Traditional routes to volunteering are changing and groups are competing for volunteers. Those who donate time want to know it is well spent, that work is well organised and their contribution is valued.
It is important volunteers are clear about their roles and the support they can expect from a group. It is recommended that groups have simple systems and procedures in place to ensure their volunteers have a great experience.
Provide written outlines, or descriptions, of volunteer roles to:
- give more information to the volunteer than is possible to convey at an initial meeting
- allow you to show where the volunteer’s work fits in with the work of the group
- offer a list of tasks/activities so the volunteer can compare these with their skills and expectations
- describe the intended outcome of the work
- help others understand how the voluntary role applies to their own
- could include:title of role; objective(s) of role; a broad outline of tasks and activities to be undertaken; targets or measurements of performance; the name of the person who the volunteer reports to; location and work hours; how the role fits in with the work of the group; any skills and qualifications – essential and desirable
- Your Website, Facebook Page, Twitter, Instagram account
- Local Press
- Through local Volunteer Centres
- Other specialist volunteer recruitment “services” – Do-It.org, Team London etc
A volunteering policy is a framework for a volunteer programme. It helps define the role of volunteers within the group, and how they can expect to be treated. It can help to:
- demonstrate your group’s commitment to its volunteer programme and its individual volunteers. By having such a document in place you are showing that care and thought have gone into the volunteer programme.
- ensure consistency and that all volunteers are treated equally and fairly. Being able to refer to a written policy ensures that decisions do not have to be made on an ad hoc basis.
- allow volunteers to know where they stand; it offers some security, in that they know how they can expect to be treated, and where they can turn to if they feel that things are going wrong.
It might cover:
- Recruitment of volunteers, including equality and diversity
- Induction and training
- Supervision and support
- Health and safety
- Confidentiality and data protection
- Problem solving and complaint procedures for volunteers.
Volunteer agreements can be used to set out both a group’s commitment to its volunteers and what it hopes for from its volunteers. They act as a reference point for volunteers and a reminder to the group that it should meet the standards of good practice that it has set. Typically an agreement might commit:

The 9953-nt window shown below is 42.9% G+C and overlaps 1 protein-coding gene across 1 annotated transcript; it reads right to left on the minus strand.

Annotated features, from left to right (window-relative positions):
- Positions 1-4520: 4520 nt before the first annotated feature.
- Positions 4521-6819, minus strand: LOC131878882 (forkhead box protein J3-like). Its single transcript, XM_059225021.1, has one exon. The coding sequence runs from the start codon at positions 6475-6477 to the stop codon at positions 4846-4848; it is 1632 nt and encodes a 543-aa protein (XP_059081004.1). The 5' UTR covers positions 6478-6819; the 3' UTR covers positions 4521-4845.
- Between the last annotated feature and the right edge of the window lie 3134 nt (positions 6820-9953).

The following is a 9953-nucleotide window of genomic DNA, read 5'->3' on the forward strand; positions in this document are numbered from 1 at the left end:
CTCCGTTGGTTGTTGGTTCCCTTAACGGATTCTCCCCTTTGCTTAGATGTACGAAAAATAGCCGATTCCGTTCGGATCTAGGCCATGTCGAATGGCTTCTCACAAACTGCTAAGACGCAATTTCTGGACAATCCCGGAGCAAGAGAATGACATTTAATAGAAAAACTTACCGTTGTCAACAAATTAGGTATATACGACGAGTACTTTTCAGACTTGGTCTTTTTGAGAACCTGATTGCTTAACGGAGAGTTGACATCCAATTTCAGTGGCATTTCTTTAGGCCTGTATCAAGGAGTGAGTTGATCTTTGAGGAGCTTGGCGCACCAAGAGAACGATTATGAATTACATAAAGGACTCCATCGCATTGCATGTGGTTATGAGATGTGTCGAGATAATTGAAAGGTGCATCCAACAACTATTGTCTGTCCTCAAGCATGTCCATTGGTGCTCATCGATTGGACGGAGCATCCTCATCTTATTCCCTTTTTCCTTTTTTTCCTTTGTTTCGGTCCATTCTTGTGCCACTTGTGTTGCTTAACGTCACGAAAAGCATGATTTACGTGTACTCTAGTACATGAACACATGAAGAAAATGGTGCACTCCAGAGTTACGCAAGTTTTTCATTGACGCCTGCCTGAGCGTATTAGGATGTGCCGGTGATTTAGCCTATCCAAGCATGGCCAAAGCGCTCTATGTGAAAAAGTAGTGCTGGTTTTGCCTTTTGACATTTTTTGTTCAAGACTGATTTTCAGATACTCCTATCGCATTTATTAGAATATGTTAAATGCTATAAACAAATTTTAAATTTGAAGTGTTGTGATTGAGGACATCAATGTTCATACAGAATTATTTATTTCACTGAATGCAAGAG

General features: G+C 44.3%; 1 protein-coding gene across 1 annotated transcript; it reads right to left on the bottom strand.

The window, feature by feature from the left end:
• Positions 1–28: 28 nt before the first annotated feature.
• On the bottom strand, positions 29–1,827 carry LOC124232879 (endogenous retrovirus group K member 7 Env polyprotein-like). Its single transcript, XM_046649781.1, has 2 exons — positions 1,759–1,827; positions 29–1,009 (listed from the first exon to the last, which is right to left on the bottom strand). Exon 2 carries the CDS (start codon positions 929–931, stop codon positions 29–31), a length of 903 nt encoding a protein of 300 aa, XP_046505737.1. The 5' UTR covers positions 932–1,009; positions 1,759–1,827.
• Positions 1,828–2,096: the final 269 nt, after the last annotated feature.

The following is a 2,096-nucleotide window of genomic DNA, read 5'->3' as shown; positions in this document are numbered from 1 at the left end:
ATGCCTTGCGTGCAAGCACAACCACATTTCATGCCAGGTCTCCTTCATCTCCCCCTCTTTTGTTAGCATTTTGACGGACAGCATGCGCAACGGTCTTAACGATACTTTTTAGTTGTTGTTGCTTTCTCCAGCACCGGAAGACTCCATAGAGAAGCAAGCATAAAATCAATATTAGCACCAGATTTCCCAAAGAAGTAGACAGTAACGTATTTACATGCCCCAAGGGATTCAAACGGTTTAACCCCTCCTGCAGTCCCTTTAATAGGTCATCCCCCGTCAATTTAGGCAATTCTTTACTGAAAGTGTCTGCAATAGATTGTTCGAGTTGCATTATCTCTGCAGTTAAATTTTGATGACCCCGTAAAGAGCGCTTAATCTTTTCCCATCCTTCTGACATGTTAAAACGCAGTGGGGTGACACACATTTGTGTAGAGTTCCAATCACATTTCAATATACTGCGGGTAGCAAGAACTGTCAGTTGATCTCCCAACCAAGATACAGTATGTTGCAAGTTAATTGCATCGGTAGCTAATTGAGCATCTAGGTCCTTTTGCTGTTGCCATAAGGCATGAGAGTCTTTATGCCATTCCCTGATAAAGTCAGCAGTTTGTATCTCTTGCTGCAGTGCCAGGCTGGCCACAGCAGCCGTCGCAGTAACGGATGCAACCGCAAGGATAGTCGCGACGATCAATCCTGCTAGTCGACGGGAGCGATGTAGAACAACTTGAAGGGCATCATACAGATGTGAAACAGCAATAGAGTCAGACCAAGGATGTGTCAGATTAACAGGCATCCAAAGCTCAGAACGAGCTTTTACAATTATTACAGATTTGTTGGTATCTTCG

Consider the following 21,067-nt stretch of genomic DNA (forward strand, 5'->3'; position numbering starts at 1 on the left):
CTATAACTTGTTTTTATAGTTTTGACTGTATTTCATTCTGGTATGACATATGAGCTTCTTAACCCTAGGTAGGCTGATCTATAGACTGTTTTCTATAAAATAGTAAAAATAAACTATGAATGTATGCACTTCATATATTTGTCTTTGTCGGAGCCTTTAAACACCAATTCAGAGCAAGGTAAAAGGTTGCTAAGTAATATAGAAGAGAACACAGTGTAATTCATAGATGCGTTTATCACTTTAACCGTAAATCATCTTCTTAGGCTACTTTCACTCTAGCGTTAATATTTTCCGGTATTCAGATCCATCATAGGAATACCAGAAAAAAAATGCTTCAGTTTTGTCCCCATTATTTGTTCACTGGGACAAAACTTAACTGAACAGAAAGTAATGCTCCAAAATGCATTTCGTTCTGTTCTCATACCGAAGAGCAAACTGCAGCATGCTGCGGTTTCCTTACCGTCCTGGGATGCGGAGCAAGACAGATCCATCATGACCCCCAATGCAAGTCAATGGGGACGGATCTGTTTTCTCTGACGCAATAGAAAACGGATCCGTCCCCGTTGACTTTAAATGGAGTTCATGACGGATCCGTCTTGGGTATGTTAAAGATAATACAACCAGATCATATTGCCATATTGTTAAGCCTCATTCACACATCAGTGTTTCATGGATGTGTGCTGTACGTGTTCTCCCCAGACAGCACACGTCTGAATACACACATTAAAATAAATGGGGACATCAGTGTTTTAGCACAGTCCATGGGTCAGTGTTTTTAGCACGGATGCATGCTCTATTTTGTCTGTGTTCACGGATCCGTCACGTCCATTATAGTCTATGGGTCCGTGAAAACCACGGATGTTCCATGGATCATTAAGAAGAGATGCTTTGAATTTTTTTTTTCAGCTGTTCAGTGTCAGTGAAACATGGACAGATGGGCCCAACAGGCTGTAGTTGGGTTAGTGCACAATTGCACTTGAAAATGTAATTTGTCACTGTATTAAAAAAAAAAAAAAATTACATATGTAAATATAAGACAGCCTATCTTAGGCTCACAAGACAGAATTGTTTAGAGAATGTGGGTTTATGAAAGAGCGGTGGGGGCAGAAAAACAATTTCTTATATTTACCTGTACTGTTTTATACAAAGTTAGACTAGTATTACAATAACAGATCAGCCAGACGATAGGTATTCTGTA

- to provide a full induction and any training necessary for the volunteer role
- to provide regular support to the volunteer in their role and a named contact for the volunteer who will support them in the role
- to treat volunteers in line with its equal opportunities policy
- to reimburse out-of-pocket expenses
- to provide insurance cover for the volunteers
- to implement good health and safety practice.
- follow policies and procedures relevant to volunteers and the role the volunteer is undertaking, eg equal opportunities, health and safety, and confidentiality
- meet mutually agreed expectations around the role, such as the amount of time the role is expected to take.
About the group
- its objectives and aims
- the kind of work done and why
- structure of the group
- importance of volunteers to the group
- site layout, toilets. Parking etc
- site health and safety guidelines
- outline the volunteer role, tasks involved, confirm agreed commitment day/time
- Boundaries of role and expected conduct
- The process to follow if difficult situations arise
- Insurance cover
- Health and safety
Managing and retention
Managing your volunteers effectively and providing them with adequate support will help you retain them, so it is important to really get to know your volunteers. This means taking time for engagement, to understand what they find satisfying about volunteering and any concerns they may have about the role or the group. Volunteers do get bored; they have other things going on in their lives
Ensuring volunteers are given opportunities for engagement, giving and receiving feedback on their work is essential. Effective engagement ensures:
- Volunteers are committed to the project goals/process and are clear on what is required of them.
- Volunteers are genuinely representative of the target group.
- The activity is managed at, or very close to, full capacity.
- Increased value for money
- Builds a virtuous cycle that will enable future engagement.
Exit interviews are particularly helpful in this respect.
Getting feedback from volunteers can be either formal or informal the decision on which would depend on the volunteer and the environment in which they feel comfortable.
Examples could include:
- Structured supervision meetings
- Informal chats over tea and biscuits
- Telephone meeting
If you follow the structures highlighted above you will significantly improve the likelihood that volunteers would feel valued, understand the importance of their contribution and feel satisfied in their roles. Therefore they are more likely to stay.